Overview of the Jewish Holidays
This is meant to be a transformational process as we engage in sincere self-reflection that goes beyond the recognition of mistakes to permanent changes in our lives and behavior.
The time between Rosh Hashanah and Yom Kippur is the most intensive phase of this process and is referred to as “the ten days of repentance.”
During the Biblical period while the Temple still stood, people from throughout the Land of Israel traveled to Jerusalem and to the Temple to bring offerings and observe these festivals as a community in Jerusalem.
This conflict was triggered by anti-Jewish decrees enacted by the Seleucid ruler of Judea, Antiochus Epiphanes, who wanted to eradicate Judaism in favor of a more dominant and singular Greek culture and religion in the area.
Tu Bishvat, (the 15th of the Hebrew month of Shevat), is known as the Jewish new year for the trees. When the Temple was standing in Jerusalem this day was declared as the birthday for all trees for the purpose of picking and tithing fruit.
The celebration of Purim is unique and illustrates the “upside down” nature of the holiday. The Purim story recounts a plot to destroy the Jewish community of Persia in ancient days that was prevented and brought about a complete reversal of fortune for the Jewish community.
One of the mitzvot/commandments of Pesach is that of telling this fundamental story of Exodus and liberation to our children. The Seder, a service centered in the home that recounts the story, provides this opportunity on Passover and is a major observance of the holiday.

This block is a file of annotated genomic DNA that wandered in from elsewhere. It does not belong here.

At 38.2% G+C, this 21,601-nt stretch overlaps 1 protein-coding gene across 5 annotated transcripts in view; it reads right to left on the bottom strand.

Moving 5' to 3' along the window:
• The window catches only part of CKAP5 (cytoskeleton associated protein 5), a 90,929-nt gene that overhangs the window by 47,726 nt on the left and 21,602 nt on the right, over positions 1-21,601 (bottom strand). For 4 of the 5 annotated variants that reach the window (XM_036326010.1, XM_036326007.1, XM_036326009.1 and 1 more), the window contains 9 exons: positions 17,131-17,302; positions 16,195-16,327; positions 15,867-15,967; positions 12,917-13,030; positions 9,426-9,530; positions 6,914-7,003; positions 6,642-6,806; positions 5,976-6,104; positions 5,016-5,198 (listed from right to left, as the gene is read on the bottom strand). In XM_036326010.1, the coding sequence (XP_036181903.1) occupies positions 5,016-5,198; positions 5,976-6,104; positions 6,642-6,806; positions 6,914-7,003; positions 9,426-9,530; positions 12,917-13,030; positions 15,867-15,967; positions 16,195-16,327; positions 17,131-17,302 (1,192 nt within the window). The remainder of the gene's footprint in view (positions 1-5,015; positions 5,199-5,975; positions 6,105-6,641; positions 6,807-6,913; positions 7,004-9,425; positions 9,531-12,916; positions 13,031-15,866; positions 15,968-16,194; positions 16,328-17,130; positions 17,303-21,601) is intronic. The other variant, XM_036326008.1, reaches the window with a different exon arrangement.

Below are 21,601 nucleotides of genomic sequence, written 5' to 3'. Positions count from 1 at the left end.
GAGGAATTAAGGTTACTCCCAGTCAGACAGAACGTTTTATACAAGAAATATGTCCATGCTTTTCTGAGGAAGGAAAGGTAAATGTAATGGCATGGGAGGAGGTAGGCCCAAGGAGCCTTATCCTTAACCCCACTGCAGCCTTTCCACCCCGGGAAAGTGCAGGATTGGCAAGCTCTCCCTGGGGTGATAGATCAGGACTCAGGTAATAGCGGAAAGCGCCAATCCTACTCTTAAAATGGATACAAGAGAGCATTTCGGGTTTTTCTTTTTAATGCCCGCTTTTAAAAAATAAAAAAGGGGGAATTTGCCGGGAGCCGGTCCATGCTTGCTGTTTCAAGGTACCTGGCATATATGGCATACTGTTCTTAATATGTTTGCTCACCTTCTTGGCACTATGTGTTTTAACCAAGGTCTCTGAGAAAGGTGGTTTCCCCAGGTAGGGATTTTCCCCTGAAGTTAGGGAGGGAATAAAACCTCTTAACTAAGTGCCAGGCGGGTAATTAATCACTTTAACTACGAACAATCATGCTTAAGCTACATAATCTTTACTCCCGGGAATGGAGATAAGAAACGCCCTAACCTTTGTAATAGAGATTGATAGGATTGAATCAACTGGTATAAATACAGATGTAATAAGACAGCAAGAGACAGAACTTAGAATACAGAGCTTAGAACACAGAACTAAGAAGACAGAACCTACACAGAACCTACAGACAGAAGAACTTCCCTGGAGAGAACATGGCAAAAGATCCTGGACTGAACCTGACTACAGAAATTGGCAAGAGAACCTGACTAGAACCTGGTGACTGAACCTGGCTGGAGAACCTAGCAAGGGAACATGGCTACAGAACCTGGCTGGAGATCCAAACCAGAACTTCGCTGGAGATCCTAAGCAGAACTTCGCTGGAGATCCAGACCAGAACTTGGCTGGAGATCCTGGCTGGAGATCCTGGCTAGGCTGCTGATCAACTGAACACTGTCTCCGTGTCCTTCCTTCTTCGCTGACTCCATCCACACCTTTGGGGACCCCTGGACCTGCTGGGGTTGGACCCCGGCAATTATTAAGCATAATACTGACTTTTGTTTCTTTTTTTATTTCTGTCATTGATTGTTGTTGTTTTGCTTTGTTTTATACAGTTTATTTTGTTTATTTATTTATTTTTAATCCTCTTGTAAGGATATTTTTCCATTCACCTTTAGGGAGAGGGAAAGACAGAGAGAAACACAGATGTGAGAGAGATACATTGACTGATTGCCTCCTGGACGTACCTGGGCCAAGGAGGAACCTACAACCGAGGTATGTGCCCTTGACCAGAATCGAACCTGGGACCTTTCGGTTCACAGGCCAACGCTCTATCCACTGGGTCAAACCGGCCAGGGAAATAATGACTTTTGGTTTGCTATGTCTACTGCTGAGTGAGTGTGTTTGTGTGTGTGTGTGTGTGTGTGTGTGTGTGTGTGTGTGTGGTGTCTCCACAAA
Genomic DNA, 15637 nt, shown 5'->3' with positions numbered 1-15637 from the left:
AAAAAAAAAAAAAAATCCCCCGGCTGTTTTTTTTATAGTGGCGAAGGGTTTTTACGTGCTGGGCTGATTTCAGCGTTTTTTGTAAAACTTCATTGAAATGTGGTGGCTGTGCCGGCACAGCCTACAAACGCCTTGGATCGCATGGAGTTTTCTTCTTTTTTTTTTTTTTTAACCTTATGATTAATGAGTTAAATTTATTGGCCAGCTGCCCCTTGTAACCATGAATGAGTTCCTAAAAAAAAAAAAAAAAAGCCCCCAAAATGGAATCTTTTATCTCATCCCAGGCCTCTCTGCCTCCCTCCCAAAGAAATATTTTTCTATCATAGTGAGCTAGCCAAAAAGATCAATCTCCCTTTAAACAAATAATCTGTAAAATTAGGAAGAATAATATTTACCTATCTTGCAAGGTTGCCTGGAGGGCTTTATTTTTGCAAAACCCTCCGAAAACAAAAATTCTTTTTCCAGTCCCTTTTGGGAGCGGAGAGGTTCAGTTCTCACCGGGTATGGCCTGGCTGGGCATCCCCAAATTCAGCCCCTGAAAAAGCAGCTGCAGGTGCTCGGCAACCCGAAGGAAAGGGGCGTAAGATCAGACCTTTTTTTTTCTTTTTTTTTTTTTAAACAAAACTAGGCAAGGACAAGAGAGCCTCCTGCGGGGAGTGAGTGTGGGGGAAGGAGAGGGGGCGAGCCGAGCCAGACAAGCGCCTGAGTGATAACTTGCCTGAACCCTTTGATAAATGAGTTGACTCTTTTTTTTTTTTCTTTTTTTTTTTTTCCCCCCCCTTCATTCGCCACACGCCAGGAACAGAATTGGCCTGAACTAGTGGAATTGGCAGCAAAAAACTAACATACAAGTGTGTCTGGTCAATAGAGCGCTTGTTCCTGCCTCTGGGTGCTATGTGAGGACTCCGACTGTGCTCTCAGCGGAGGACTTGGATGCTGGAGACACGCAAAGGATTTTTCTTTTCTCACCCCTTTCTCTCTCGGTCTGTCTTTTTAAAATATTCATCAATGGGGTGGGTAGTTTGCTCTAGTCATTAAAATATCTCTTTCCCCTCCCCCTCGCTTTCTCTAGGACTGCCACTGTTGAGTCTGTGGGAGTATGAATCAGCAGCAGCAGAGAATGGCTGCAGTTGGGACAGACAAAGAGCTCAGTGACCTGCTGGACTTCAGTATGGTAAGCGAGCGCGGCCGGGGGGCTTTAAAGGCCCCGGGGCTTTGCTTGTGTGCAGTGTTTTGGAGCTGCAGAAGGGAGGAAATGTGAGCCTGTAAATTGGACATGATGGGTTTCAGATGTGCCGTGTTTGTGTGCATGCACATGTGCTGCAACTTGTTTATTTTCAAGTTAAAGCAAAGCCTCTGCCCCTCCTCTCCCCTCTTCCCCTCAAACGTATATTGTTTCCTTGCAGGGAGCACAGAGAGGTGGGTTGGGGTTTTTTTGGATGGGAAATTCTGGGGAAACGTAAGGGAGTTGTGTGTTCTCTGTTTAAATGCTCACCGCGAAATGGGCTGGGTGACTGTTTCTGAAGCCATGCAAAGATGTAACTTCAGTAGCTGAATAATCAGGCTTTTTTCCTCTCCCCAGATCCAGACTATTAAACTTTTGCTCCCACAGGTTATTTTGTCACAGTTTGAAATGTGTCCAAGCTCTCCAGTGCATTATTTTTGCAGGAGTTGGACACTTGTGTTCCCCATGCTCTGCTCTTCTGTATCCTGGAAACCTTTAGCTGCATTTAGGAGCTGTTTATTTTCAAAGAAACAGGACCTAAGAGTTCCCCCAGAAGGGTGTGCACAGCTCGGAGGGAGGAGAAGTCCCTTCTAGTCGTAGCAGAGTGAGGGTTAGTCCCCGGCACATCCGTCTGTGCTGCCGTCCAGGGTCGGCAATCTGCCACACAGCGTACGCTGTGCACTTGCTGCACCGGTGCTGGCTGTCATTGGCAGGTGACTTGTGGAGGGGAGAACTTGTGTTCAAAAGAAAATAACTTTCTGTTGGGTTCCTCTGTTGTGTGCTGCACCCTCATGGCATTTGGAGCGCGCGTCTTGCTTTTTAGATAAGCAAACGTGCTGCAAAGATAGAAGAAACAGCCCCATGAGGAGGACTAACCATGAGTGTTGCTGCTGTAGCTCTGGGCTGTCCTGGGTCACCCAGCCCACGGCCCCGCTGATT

Pesach is replete with rituals, customs and symbols that are meant to reflect the experience of slavery, freedom and redemption and continues to inform and provide meaning to the Jewish experience in every generation.
It is marked on the 27th day in the month of Nisan–a week after the seventh day of Passover, and a week before Yom Hazikaron (Memorial Day for Israel’s fallen soldiers).
This year Yom HaShoah will begin on the evening of April 27th, continuing through the evening of Monday, April 28th.
The date was selected by the Knesset (Israeli Parliament) on April 12, 1951. Although the date was established by the Israeli government, it has become a day commemorated by Jewish communities and individuals worldwide.
The other two pilgrimage festivals are Sukkot and Pesach. All of these holidays have both agricultural as well as historical/religious significance. Shavuot marks the grain harvest of the early summer and the holiday is also known as z’man matan torateinu, the celebration of receiving the Torah at Mt. Sinai.
This year Shavuot begins on Saturday evening June 11 and concludes on Monday evening June 13.
However, Sukkot customs and ideas linger and are evident in the observance and celebration of Shemini Atzeret. For example, it is appropriate to dwell in the sukkah, but the brachot/blessings that accompany sukkah dwelling during Sukkot are not said on Shemini Atzeret.